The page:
Poverty Alleviation, Rural Development, and Trade: Archived Project

share

THIS RESEARCH PROJECT IS CURRENTLY INACTIVE.

This project focused on how economic policies are affecting poverty and wage rates in developing countries in Asia. The project had two components.

The first component studied the livelihood strategies and poverty of farming households in remote rural areas of Eastern India. This research was part of a long-term collaboration between researchers from the EWC, the Indian Statistical Institute in Kolkata, and the International Rice Research Institute (IRRI) based in the Philippines. An IRRI Discussion Paper, Natural resource endowments, subsistence agriculture, and poverty in the Chhotanagpur Plateau, summarized preliminary research findings. The project also produced a policy brief considering the implications of these research findings and another paper that examined farm technical efficiency and its role in determining household welfare.

The second component considered the effect of trade liberalization on labor markets in developing countries. The impact of trade on workers in developing countries is the subject of intense debate. Proponents of trade openness argue that it improves economic opportunities for workers in labor-abundant developing countries, but some economists argue that the benefits of recent trade liberalization in developing countries have mainly benefited a small proportion of highly educated and skilled workers in these countries. An East-West Center Working Paper, Trade and workers: Evidence from the Philippines, analyzes Philippine labor force surveys to consider the impact of increased trade on wage inequality between skilled and less skilled workers and gender-based wage differentials.

In their book, The impact of trade on labor: Issues, perspectives and experiences from developing Asia (2003), EWC Adjunct Fellow Rana Hasan and Professor Devashish Mitra of Syracuse University asked whether workers in poor, developing countries have benefited from their economies becoming more integrated with the global economy. The first part of the book blends theory and empirical analysis to point out that the impact of trade liberalization on labor markets, including adjustment costs, depends on domestic labor market regulation and labor market structure and competitiveness. Part I also provides a detailed discussion of labor standards, including assessment of whether trade access should be linked to a country's labor standards. Part II considers these issues in greater detail for particular issues in China, India, and Indonesia. The chapter on China examines the linkages between foreign direct investment and domestic labor standards; the Indonesia chapter assesses the relationship between trade and wage inequality between skilled and unskilled workers; and the chapter on India focuses on how trade liberalization has influenced manufacturing sector employment while paying special attention to the issue of labor market regulations.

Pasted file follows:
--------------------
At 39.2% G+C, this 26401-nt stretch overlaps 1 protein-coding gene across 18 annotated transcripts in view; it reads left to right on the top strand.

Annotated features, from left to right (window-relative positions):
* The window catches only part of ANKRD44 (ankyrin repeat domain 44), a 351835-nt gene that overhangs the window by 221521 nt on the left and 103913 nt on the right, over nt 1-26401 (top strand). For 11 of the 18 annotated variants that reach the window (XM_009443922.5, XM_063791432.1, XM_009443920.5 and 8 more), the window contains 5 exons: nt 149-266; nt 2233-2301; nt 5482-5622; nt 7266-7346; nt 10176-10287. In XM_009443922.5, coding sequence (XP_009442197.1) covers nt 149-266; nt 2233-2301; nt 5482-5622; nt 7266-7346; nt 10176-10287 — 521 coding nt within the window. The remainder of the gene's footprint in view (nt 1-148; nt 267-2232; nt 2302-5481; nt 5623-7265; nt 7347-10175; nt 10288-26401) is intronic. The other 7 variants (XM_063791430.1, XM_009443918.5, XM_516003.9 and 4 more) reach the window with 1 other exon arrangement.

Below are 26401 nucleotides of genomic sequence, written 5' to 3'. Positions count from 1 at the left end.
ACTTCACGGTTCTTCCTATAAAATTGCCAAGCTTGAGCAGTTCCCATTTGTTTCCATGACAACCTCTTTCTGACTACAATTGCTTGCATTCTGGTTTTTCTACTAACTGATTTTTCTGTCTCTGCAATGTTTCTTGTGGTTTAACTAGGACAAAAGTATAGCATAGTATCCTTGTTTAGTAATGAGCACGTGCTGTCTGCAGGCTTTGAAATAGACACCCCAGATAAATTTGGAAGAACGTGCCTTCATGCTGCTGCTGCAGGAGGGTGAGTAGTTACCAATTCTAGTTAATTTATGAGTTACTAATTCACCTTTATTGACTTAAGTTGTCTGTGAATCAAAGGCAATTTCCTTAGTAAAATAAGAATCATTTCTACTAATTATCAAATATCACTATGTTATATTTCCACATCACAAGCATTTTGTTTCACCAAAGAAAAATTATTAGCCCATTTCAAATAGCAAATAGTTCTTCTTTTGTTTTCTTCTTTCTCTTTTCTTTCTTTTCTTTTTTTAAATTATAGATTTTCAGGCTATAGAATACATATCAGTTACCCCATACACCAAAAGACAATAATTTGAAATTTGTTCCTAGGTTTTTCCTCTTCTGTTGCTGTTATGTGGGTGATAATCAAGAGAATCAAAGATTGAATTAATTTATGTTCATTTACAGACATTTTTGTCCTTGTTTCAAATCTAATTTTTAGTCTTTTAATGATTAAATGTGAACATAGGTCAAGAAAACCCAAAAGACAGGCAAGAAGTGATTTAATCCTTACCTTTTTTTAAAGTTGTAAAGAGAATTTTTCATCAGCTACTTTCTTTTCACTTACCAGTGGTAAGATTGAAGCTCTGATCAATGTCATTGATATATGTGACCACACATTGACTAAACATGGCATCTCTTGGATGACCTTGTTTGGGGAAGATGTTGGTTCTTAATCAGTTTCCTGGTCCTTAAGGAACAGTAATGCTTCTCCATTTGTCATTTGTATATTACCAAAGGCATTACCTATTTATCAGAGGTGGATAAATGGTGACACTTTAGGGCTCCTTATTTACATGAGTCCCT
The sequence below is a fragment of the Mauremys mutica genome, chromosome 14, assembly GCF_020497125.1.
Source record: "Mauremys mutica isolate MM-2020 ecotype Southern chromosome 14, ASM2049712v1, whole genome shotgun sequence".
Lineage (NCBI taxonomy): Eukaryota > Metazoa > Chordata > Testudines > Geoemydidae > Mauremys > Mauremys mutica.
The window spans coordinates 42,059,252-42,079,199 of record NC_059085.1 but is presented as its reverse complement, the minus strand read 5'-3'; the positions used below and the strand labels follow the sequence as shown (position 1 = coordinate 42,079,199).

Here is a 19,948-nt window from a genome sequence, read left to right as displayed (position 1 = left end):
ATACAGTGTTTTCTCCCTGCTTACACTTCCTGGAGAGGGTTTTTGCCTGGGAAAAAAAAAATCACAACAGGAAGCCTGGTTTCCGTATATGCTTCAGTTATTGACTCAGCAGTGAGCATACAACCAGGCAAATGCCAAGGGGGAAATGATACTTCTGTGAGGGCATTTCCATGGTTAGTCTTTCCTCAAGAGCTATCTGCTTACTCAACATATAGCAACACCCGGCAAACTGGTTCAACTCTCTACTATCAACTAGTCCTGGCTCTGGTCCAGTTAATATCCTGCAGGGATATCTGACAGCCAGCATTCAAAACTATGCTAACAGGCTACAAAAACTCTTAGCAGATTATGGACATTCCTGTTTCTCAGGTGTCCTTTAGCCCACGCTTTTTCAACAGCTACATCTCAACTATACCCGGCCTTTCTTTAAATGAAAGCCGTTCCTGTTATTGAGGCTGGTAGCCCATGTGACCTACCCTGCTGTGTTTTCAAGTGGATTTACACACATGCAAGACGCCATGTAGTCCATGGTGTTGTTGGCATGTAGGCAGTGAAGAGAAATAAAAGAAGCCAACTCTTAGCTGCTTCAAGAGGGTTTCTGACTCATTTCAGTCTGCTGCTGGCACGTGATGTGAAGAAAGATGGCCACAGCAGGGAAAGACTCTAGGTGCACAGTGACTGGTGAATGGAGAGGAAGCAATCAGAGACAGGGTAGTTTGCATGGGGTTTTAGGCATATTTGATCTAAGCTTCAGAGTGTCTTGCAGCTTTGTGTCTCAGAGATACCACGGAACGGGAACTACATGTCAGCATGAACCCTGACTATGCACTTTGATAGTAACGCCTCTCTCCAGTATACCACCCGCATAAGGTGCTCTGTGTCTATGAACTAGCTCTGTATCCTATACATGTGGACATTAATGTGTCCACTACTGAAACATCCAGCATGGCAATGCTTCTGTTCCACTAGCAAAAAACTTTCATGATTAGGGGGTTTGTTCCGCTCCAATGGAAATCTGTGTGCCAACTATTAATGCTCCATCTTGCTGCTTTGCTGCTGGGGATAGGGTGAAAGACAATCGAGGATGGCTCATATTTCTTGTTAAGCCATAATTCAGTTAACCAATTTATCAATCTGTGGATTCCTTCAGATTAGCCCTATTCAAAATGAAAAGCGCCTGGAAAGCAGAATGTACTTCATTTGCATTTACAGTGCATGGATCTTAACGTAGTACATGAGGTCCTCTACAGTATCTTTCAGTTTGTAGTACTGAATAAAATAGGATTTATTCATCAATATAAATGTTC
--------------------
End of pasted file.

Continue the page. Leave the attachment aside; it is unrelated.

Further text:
Related Publications

Banik, P., C. Edmonds, N. Fuwa, S.P. Kam, L. Villano, and D.K. Bagchi (2004). Natural resource endowments, subsistence agriculture, and poverty in the Chhotanagpur Plateau. IRRI Discussion Paper No. 47. Manila: International Rice Research Institute.

Hasan, Rana, and Lan Chen (2003). Trade and workers: Evidence from the Philippines. East-West Center Working Paper, Economics Series No. 61. Honolulu: East-West Center.

Hasan, Rana, and Devashish Mitra (2003). The impact of trade on labor: Issues, perspectives and experiences from developing Asia. Amsterdam: Elsevier Science (North Holland).

See all current East-West Center Research Projects.